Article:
NCAAF Top 6: Best college football conference long-shots

May 23, 2012 |
NCAAF Top 6: Best college football conference long-shots
Silas Redd makes Penn State a live long shot in the Big Ten.
Silas Redd makes Penn State a live long shot in the Big Ten.
The 2012-13 college football season was gaining hype before last year’s schedule was even over.

Realignment has shaken up the conferences, sending programs like Texas A&M and Missouri to the SEC while the Big East and West Virginia parted ways like jilted lovers, with WVU running into the arms of the Big 12.

Those moves have made capping the conferences a bit tougher. Odds are out for conference championships and rather than gush over the favorites, we take a look at some valuable long shots who actually have a shot at shocking their leagues this season:

ACC – Clemson Tigers (+500)

Florida State is the front runner to win the ACC (-150) but Clemson has been getting a lot of attention from futures bettors this offseason. The Tigers are discounted after some off-field troubles with its offensive weapons, namely stud WR Sammy Watkins who was busted for pot this month.

Watkins bowled over almost all of the ACC receiving records last year, catching 12 touchdowns and posting more than 94 yards a game. He could miss a couple games to start the year, but the Tigers still have QB Tajh Boyd and RB Andre Ellington to shoulder the load. The defending ACC champs present some serious value as long as they can win on the road and avoid another late-season swoon.

Big 12 – West Virginia Mountaineers (+600)

The new kids on the Big 12 block could catch their neighbors off guard. West Virginia is behind Oklahoma, Texas and fellow newcomer TCU on the futures board, but brings a high-flying scoring attack that will feel right at home in the score-happy conference.

Quarterback Geno Smith is among the nine starters back on offense, leaving the Mountaineers plenty of time to tinker with their defense. There is a new system (3-4 defense) and plenty of new faces (co-coordinators DeForest and and Keith Patterson) to get used to. But, WVU has the element of surprise in the Big 12, which means terrific value at +600.

Big East – Pittsburgh Panthers (+600)

A quick look at the Big East futures and it’s easy to see that no one – not even the all-seeing oddsmakers – know what the hell is going to happen in this conference. The league crown and its BCS tie-in are up for grabs for at least one more year, until Boise State sets up shop in 2013. Pitt is the fourth favorite in the “Big Least”, behind Louisville, Cincinnati and USF, and those odds have much to do with first-year coach Paul Chryst.

A lot is up in the air with Pitt. Running back Ray Graham is recovering from a knee injury and QB Tino Sunseri has the tools and the talent around him, but has to stay out of his own way and limit turnovers – 11 INTs in 2011. Chryst was behind Wisconsin’s scoring attack last year and could work his magic again with less talented pieces.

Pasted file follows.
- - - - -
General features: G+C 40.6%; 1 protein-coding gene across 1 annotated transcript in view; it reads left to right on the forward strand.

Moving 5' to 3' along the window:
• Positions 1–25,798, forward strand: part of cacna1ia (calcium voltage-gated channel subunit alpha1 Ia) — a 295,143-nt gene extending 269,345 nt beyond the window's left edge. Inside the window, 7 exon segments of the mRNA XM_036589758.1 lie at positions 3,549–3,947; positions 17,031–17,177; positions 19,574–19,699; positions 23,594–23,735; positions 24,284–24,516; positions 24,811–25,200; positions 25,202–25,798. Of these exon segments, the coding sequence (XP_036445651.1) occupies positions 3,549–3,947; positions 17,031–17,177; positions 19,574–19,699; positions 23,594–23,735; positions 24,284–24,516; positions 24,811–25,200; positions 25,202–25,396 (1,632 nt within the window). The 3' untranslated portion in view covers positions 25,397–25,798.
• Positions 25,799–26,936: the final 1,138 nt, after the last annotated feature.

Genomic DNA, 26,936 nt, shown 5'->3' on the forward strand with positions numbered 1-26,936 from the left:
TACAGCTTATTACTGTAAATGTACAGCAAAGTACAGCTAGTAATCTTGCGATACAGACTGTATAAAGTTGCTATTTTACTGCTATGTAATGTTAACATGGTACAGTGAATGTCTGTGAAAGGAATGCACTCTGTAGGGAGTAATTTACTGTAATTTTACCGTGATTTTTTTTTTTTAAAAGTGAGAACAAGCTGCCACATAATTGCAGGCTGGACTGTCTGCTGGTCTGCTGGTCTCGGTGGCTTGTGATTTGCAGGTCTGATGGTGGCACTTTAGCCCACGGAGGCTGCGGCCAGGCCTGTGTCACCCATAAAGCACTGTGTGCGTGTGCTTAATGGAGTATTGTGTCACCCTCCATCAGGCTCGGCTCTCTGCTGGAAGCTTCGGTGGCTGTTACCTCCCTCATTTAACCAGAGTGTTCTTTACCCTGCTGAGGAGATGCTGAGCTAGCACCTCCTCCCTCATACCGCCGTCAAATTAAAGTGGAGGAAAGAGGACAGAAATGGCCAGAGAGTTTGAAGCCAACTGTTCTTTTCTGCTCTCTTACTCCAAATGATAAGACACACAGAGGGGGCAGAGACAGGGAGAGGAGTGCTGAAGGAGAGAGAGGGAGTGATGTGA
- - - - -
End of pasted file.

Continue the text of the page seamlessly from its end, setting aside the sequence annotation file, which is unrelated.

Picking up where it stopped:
Big Ten – Penn State Nittany Lions (+1,200)

The ugly off-field drama surrounding the PSU football program has had a big impact on the odds. But, those issues are “off-field” and if any team is playing with a little extra motivation this fall, it’s the Nittany Lions. There are question marks all over Happy Valley in the school’s first season without Joe Paterno since the Cold War began. Bill O’Brien may have some of the answers.

Penn State will play defense better than 97 percent of the programs in college football, that’s a given. On offense, expect heavy doses of RB Silas Redd, who could be the most underrated rusher in the country. The two-head QB of Matt McGloin and junior Rob Bolden remains, but don’t expect O’Brien to leave these two dangling like Paterno did last season. McGloin stood out at the end of last year and is expected to earn top billing.

Pac-12 – Stanford Cardinal (+2,000)

According to oddsmakers, 50 percent of the BCS futures bets have been on USC. So, it’s safe to say the Pac-12 market is leaning the same way. That’s great for bettors looking for a long shot on the West Coast, and no program is providing more value than Stanford, which has long been a thorn in USC’s side. Andrew Luck is gone, but the standout QB just threw the ball – he didn’t run, catch, kick or stop it.

The Cardinal were the second-best defense in the Pac-12 last season and bring back a good chunk of that stop unit. Linebacker Shayne Skov will play a big part in the defense’s success, though whether he'll be ready for the start of the schedule is unknown. He missed the spring session while recovering from a knee injury and could be on the hook for a DUI. Stanford also boasts an excellent running game, which has to prove its numbers weren’t simply pure Luck.

SEC – South Carolina Gamecocks (+1,000)

For the first time in a long time, the BCS favorite isn’t coming out of the SEC. Alabama and LSU are among the notables, but the end-all, be-all of college football conferences seems to have lost a bit of its shine this season. Could that leave the door open for a long-shot SEC champion? Arkansas and Auburn could be worth a flyer, but South Carolina looks like it’s in place for a big year.

The Gamecocks are coming off their best season and return All-American RB Marcus Lattimore, who is expected to be ready to roll in the fall. Steve Spurrier has his QB in Connor Shaw, and a freshman star in WR Shaq Roland. New defensive coordinator Lorenzo Ward inherits a young but promising defense that will get its feet wet with a softer slate to open the year before taking on some SEC beasts in October.

Odds courtesy of

Desktop View: Switch to Mobile View